Our study cannot answer the question as to whether birds are `consciously aware of their wingspans. Nevertheless, we have demonstrated that birds are able to tailor their behaviour in an accurate way to facilitate safe passage through narrow gaps. This must mean that precise information about body size is incorporated into their behaviour.
Awareness of body size has been studied mainly in humans (e.g. when walking through a narrow or short doorway, humans rotate their shoulders sideways if the doorway is too narrow, or duck if it is not high enough) and they appear to be able to predict in advance whether such accommodative movements are necessary [6-9]. Humans are also able to estimate, with an accuracy of about a centimetre, whether a hand will pass through an aperture . Toads decide to either pass through a gap or to detour around it depending upon whether the gap is wider or narrower than 3cm, which is approximately the width of the head . To the best of our knowledge, body size awareness has not been investigated in any other animal. Most studies in this general area have focused on the sensory aspects of obstacle detection, but not on how this information is linked to body size to facilitate collision-free navigation.
Our experiments reveal that birds are capable of estimating their own body size (wingspan) with a precision of +/− 2cm. Furthermore, birds are individually aware of their body size, with larger birds commencing wing closure at larger gap widths. It has been observed that humans perform accommodative shoulder rotations when preparing to walk through doorways that are narrower than 130% of their shoulder width, which allows for a considerable margin of error . Our birds, on the other hand, begin to close their wings only when the gap is 2cm (or ca. 6%) narrower than the wingspan. The reasons for this less cautious behaviour in birds may be (i) a lower chance of serious injury or blockage of passage, as the wings are compliant structures; and (ii) with a free-running wingbeat cycle, the chances that the wings are fully extended exactly at the time of passage through the gap are rather low the time-averaged distance between the wingtips would be approximately half the maximum wingspan, although the exact figure would depend upon the details of the wing kinematics.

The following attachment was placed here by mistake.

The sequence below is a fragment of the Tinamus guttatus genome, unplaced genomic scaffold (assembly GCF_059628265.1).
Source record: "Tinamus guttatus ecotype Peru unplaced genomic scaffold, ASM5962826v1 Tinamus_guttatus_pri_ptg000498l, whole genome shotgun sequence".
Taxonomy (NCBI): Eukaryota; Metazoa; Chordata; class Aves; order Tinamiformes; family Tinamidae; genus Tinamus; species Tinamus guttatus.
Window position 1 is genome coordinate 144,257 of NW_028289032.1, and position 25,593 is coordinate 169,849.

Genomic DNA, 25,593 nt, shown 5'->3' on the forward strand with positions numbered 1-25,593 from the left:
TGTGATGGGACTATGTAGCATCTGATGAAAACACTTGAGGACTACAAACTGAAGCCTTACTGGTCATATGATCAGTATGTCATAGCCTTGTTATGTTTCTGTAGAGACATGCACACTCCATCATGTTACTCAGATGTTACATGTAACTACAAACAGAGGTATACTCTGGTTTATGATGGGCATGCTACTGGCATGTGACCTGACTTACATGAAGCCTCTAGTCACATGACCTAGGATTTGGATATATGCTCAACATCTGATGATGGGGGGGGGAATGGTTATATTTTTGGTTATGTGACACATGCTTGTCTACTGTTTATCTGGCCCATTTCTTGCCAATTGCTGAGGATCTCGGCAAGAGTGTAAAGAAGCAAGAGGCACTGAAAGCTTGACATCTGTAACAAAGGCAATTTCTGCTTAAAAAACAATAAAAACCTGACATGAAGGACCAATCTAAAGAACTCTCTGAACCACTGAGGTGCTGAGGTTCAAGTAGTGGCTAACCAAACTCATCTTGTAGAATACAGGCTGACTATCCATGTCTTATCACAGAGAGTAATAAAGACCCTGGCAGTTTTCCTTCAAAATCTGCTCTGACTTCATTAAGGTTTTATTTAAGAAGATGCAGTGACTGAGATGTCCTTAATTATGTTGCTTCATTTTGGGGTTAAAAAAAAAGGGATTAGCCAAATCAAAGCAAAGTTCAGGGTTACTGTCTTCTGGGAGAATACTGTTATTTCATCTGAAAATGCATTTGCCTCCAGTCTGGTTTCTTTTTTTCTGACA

In our experiments, the only information available to the birds to estimate the width of the gap are the visual cues carried by the checkerboard patterns on the panels that flank the gap. Boundary airflow effects near the edges of the gap are unlikely to be the triggers of wing closure, as the closure usually occurs well before the gap is traversed. Furthermore, collisions with the flanking panels occur substantially more frequently when they are devoid of visual texture (white). For flights through a 17cm gap, the collision rate was 0% when both panels carried the checkerboard, and 23% when both panels were white (data from 4 birds and a total of 70 flights; results taken from ).
What could be the nature of these visual cues? For humans walking through doorways, it has been suggested that intrinsic knowledge of the height of the eye above the ground, coupled with measurement of the visual angle subtended by the gap at any particular distance from the doorway, and the assumption of walking on a horizontal plane, should provide enough trigonometrical information to derive the distance to the doorway, and hence the width of the gap see for example, . However, it is unlikely that birds use the same strategy because their flights are of variable height and the ground cannot always be approximated by a horizontal plane. Alternatively, birds may use stereo information to determine the distance to the gap, and to combine this with information on the angular subtense of the gap to estimate the physical width of the gap. While this is theoretically possible, good stereo vision is unlikely to be present in budgerigars, given the low acuity and small region of binocular overlap in the frontal visual fields of most non-predatory birds .